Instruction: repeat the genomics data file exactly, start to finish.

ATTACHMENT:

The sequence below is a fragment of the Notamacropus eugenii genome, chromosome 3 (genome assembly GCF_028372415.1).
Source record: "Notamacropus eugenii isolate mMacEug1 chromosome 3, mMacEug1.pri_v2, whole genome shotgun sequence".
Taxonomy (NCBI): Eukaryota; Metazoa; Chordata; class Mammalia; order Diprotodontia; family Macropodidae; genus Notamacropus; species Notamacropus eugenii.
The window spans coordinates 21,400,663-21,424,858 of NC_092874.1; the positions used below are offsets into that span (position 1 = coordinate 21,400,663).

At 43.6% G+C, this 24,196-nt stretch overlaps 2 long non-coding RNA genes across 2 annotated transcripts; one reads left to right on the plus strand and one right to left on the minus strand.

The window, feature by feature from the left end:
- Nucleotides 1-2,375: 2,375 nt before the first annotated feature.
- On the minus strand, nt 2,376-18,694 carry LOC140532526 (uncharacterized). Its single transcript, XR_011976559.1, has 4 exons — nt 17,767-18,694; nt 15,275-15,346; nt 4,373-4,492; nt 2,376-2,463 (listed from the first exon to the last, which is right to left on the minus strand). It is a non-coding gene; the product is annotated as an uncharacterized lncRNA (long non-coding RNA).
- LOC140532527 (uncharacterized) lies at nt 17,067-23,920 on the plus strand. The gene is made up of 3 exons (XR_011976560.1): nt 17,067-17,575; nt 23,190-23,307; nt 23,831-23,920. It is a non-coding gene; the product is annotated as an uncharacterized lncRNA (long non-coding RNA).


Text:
The sequence below is a fragment of the Notamacropus eugenii genome, chromosome 3 (genome assembly GCF_028372415.1).
Source record: "Notamacropus eugenii isolate mMacEug1 chromosome 3, mMacEug1.pri_v2, whole genome shotgun sequence".
Taxonomy (NCBI): Eukaryota; Metazoa; Chordata; class Mammalia; order Diprotodontia; family Macropodidae; genus Notamacropus; species Notamacropus eugenii.
The window spans coordinates 21,400,663-21,424,858 of NC_092874.1; the positions used below are offsets into that span (position 1 = coordinate 21,400,663).

At 43.6% G+C, this 24,196-nt stretch overlaps 2 long non-coding RNA genes across 2 annotated transcripts; one reads left to right on the plus strand and one right to left on the minus strand.

The window, feature by feature from the left end:
- Nucleotides 1-2,375: 2,375 nt before the first annotated feature.
- On the minus strand, nt 2,376-18,694 carry LOC140532526 (uncharacterized). Its single transcript, XR_011976559.1, has 4 exons — nt 17,767-18,694; nt 15,275-15,346; nt 4,373-4,492; nt 2,376-2,463 (listed from the first exon to the last, which is right to left on the minus strand). It is a non-coding gene; the product is annotated as an uncharacterized lncRNA (long non-coding RNA).
- LOC140532527 (uncharacterized) lies at nt 17,067-23,920 on the plus strand. The gene is made up of 3 exons (XR_011976560.1): nt 17,067-17,575; nt 23,190-23,307; nt 23,831-23,920. It is a non-coding gene; the product is annotated as an uncharacterized lncRNA (long non-coding RNA).